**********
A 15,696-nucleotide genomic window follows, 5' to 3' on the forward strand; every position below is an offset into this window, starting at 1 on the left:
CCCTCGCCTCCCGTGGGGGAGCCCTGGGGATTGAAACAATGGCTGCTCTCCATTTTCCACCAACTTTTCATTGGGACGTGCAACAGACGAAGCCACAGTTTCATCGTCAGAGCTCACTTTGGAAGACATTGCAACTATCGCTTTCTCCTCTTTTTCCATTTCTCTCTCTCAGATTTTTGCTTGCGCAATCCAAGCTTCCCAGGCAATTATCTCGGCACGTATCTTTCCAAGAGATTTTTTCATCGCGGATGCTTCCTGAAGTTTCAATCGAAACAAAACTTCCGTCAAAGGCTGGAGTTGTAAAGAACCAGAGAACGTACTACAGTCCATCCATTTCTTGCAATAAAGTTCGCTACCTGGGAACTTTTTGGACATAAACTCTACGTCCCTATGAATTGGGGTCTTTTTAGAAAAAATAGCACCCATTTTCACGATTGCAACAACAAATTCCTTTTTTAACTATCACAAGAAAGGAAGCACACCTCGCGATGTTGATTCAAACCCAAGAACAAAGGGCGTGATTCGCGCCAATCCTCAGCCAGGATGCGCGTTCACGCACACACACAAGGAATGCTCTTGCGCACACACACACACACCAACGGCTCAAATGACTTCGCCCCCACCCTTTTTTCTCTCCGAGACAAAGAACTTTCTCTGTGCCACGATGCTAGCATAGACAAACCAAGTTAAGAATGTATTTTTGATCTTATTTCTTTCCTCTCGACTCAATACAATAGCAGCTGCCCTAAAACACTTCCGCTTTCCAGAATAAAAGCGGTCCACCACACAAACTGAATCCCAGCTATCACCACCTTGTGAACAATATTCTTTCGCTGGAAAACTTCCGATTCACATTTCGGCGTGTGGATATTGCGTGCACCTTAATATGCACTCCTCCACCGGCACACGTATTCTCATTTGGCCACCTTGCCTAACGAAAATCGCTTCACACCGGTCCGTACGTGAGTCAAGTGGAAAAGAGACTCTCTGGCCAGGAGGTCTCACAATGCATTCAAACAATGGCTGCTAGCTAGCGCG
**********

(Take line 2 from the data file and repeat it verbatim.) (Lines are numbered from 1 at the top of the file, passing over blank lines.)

CCCTCGCCTCCCGTGGGGGAGCCCTGGGGATTGAAACAATGGCTGCTCTCCATTTTCCACCAACTTTTCATTGGGACGTGCAACAGACGAAGCCACAGTTTCATCGTCAGAGCTCACTTTGGAAGACATTGCAACTATCGCTTTCTCCTCTTTTTCCATTTCTCTCTCTCAGATTTTTGCTTGCGCAATCCAAGCTTCCCAGGCAATTATCTCGGCACGTATCTTTCCAAGAGATTTTTTCATCGCGGATGCTTCCTGAAGTTTCAATCGAAACAAAACTTCCGTCAAAGGCTGGAGTTGTAAAGAACCAGAGAACGTACTACAGTCCATCCATTTCTTGCAATAAAGTTCGCTACCTGGGAACTTTTTGGACATAAACTCTACGTCCCTATGAATTGGGGTCTTTTTAGAAAAAATAGCACCCATTTTCACGATTGCAACAACAAATTCCTTTTTTAACTATCACAAGAAAGGAAGCACACCTCGCGATGTTGATTCAAACCCAAGAACAAAGGGCGTGATTCGCGCCAATCCTCAGCCAGGATGCGCGTTCACGCACACACACAAGGAATGCTCTTGCGCACACACACACACACCAACGGCTCAAATGACTTCGCCCCCACCCTTTTTTCTCTCCGAGACAAAGAACTTTCTCTGTGCCACGATGCTAGCATAGACAAACCAAGTTAAGAATGTATTTTTGATCTTATTTCTTTCCTCTCGACTCAATACAATAGCAGCTGCCCTAAAACACTTCCGCTTTCCAGAATAAAAGCGGTCCACCACACAAACTGAATCCCAGCTATCACCACCTTGTGAACAATATTCTTTCGCTGGAAAACTTCCGATTCACATTTCGGCGTGTGGATATTGCGTGCACCTTAATATGCACTCCTCCACCGGCACACGTATTCTCATTTGGCCACCTTGCCTAACGAAAATCGCTTCACACCGGTCCGTACGTGAGTCAAGTGGAAAAGAGACTCTCTGGCCAGGAGGTCTCACAATGCATTCAAACAATGGCTGCTAGCTAGCGCG